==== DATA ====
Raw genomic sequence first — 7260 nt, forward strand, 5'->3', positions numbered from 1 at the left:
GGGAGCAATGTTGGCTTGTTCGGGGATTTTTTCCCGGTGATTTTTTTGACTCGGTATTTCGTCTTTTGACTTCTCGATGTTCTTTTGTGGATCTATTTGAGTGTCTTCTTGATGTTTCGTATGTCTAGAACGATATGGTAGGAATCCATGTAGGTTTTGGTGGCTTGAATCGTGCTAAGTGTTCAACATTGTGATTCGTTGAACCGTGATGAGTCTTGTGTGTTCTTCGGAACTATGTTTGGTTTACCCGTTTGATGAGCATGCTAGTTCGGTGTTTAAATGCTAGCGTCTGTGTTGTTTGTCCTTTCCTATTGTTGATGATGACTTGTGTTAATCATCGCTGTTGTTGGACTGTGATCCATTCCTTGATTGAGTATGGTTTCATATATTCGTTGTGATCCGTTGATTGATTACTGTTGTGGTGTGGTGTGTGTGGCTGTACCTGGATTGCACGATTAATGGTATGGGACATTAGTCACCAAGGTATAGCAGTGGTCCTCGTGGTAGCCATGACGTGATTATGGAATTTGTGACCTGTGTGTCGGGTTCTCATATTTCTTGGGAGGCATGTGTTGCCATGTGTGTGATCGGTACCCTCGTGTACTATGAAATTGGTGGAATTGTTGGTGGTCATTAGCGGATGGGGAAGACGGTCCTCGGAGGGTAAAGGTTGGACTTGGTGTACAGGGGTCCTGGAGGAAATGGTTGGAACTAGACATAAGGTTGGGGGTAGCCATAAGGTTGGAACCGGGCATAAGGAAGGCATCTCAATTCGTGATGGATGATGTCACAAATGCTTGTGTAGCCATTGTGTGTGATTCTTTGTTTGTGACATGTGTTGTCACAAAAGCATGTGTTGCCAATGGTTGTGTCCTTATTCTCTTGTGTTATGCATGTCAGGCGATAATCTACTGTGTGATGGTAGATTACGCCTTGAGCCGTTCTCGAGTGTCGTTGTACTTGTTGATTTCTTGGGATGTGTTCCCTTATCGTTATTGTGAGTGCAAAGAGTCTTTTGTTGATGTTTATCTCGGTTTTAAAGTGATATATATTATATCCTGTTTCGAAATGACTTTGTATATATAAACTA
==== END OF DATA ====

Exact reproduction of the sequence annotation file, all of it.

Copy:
Raw genomic sequence first — 7260 nt, forward strand, 5'->3', positions numbered from 1 at the left:
GGGAGCAATGTTGGCTTGTTCGGGGATTTTTTCCCGGTGATTTTTTTGACTCGGTATTTCGTCTTTTGACTTCTCGATGTTCTTTTGTGGATCTATTTGAGTGTCTTCTTGATGTTTCGTATGTCTAGAACGATATGGTAGGAATCCATGTAGGTTTTGGTGGCTTGAATCGTGCTAAGTGTTCAACATTGTGATTCGTTGAACCGTGATGAGTCTTGTGTGTTCTTCGGAACTATGTTTGGTTTACCCGTTTGATGAGCATGCTAGTTCGGTGTTTAAATGCTAGCGTCTGTGTTGTTTGTCCTTTCCTATTGTTGATGATGACTTGTGTTAATCATCGCTGTTGTTGGACTGTGATCCATTCCTTGATTGAGTATGGTTTCATATATTCGTTGTGATCCGTTGATTGATTACTGTTGTGGTGTGGTGTGTGTGGCTGTACCTGGATTGCACGATTAATGGTATGGGACATTAGTCACCAAGGTATAGCAGTGGTCCTCGTGGTAGCCATGACGTGATTATGGAATTTGTGACCTGTGTGTCGGGTTCTCATATTTCTTGGGAGGCATGTGTTGCCATGTGTGTGATCGGTACCCTCGTGTACTATGAAATTGGTGGAATTGTTGGTGGTCATTAGCGGATGGGGAAGACGGTCCTCGGAGGGTAAAGGTTGGACTTGGTGTACAGGGGTCCTGGAGGAAATGGTTGGAACTAGACATAAGGTTGGGGGTAGCCATAAGGTTGGAACCGGGCATAAGGAAGGCATCTCAATTCGTGATGGATGATGTCACAAATGCTTGTGTAGCCATTGTGTGTGATTCTTTGTTTGTGACATGTGTTGTCACAAAAGCATGTGTTGCCAATGGTTGTGTCCTTATTCTCTTGTGTTATGCATGTCAGGCGATAATCTACTGTGTGATGGTAGATTACGCCTTGAGCCGTTCTCGAGTGTCGTTGTACTTGTTGATTTCTTGGGATGTGTTCCCTTATCGTTATTGTGAGTGCAAAGAGTCTTTTGTTGATGTTTATCTCGGTTTTAAAGTGATATATATTATATCCTGTTTCGAAATGACTTTGTATATATAAACTA